Sunday, September 28, 2014

Memories of the 2014 Harvest

What a difference a month makes. Just a few weeks ago, we were up to our knees - and eyeballs - in grapes and a blasting heat wave. Now, the weather has cooled, the vines are fading and the 2014 vintage is fermenting, slowly, and so full of promise. New barrels have been ordered - hybrid French & American oak barrels - and when they arrive next month we will begin the process of racking and blending. We have plans for a tasty Petite Sirah - Tempranillo blend; an uncommonly good Grenache based wine enhanced with Tempranillo and Petite-Sirah;and a big, powerful, towering Zinfandel-Aglianico blend. Meantime, it's time for some battonage - stirring up the lees, or sediment, in the holding tanks of the new wine to extract more flavors and to create a fantastic mouth feel. And when I'm in the winery, I'll take the opportunity to top-up and taste the 2013 barrels - I barrel tasted the 2013 Petite Sirah yesterday afternoon - it was amazing!

In case you think I get this excited about all of our wines - then obviously we haven't met yet. I've made plenty of bad wine the last 10 years - so I'm grateful for the good.  And now with some experience, I like to think we've finally figured out what works, just in time for our winery's 10th Anniversary.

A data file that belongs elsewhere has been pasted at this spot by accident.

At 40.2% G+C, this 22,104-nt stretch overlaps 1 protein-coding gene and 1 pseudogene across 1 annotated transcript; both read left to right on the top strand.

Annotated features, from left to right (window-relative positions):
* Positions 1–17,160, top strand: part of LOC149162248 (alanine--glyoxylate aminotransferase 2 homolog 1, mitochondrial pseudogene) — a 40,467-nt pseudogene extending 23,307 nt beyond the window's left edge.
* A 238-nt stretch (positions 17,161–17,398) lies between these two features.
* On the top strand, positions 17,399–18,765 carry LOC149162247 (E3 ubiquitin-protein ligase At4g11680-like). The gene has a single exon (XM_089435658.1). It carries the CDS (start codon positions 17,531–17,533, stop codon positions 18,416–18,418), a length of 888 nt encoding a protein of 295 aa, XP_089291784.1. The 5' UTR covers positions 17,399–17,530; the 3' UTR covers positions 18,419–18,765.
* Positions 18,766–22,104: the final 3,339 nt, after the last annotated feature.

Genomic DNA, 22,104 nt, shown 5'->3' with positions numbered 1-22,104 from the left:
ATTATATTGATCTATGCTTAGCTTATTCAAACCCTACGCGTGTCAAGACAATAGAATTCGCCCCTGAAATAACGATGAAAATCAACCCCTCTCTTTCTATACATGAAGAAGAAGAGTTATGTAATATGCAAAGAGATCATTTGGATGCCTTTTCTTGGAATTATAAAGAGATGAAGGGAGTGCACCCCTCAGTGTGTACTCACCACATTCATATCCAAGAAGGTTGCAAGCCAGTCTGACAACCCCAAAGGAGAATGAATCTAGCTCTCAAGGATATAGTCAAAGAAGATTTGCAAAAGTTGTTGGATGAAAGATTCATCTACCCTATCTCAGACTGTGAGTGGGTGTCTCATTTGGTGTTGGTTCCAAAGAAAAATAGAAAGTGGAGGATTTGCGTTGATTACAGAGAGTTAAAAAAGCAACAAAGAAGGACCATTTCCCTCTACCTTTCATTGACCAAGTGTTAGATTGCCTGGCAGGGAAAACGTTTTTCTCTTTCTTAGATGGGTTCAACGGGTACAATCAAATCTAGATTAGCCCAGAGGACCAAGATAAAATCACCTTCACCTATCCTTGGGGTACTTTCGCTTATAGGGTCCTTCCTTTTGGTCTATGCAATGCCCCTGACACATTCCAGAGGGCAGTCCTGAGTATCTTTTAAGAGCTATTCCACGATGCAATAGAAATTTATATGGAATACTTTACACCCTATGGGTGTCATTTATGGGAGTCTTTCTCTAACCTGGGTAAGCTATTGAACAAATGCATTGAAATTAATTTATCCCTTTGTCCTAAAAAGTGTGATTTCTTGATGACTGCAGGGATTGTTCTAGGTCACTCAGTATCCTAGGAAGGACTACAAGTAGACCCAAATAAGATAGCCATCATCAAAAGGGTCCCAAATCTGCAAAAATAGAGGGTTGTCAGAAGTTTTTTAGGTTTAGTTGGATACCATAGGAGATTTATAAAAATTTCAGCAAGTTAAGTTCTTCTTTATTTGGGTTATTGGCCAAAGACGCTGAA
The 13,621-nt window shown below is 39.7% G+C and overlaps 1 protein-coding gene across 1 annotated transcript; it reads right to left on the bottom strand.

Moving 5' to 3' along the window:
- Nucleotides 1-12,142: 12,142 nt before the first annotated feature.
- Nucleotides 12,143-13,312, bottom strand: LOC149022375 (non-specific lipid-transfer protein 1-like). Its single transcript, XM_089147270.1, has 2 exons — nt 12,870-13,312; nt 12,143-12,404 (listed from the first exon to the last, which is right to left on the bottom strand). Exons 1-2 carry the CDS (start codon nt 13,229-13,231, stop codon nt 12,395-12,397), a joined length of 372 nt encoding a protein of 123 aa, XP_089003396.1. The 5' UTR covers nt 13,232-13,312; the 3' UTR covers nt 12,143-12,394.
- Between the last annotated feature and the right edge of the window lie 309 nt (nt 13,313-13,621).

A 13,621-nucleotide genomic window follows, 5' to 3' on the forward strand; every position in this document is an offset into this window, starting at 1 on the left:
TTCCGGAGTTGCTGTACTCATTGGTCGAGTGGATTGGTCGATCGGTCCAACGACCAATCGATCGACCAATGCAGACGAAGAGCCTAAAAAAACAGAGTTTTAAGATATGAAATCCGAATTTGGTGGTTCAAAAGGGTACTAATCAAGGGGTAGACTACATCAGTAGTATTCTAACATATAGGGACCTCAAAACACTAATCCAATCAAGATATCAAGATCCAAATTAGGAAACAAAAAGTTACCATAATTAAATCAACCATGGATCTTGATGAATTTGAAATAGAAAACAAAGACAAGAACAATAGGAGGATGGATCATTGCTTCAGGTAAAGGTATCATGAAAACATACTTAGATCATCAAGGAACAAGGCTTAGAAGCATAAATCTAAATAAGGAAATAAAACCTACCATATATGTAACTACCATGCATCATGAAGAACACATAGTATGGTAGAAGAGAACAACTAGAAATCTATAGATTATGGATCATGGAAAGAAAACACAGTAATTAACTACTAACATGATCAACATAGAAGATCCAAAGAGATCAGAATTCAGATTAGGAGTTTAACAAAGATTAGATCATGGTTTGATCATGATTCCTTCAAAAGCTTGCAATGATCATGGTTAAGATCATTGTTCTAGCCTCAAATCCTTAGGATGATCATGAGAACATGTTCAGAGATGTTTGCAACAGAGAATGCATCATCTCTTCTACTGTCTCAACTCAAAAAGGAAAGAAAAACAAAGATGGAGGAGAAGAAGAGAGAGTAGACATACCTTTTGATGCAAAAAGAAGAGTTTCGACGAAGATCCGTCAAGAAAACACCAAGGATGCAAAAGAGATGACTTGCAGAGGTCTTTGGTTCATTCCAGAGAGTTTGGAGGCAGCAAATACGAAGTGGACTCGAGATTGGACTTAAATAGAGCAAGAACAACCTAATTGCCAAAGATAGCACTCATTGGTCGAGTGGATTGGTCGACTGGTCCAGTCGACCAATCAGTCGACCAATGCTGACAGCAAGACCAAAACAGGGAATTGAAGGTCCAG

Don't you just love how easy it is to create video memories with iMovie? I couldn't resist, so here's a short video of the 2014 harvest. Thank you to everyone who helped. It takes a village to make - and enjoy - good wine. Cheers!

To learn more about Blue-Merle Winery please visit

Saturday, September 27, 2014

Wine For The People

A boutique distributor of fine wines looking for a local San Diego winery to fill out his lineup approached me at a wine tasting event and tried a sip of our "Merleatage." He, his spouse and their two companions returned to our serving table several times to sample them all and the tastes turned into glasses. The distributor's timing was perfect - as wine was piling up to the ceiling in the winery - aka our modest two car garage converted into a crushpad and storage area - we really needed to start selling more. But, occupied by my daytime job I don't have time to sell it - and our help don't speak English - while the daughter moved to San Francisco to be a comedian.  So, I had reached the point - as painful as it was -  to give up margin and to work with a distributor as our sales force to turn our inventory into cash. Besides, if I hired a sales rep, it would probably cost me as much. A distributor made sense.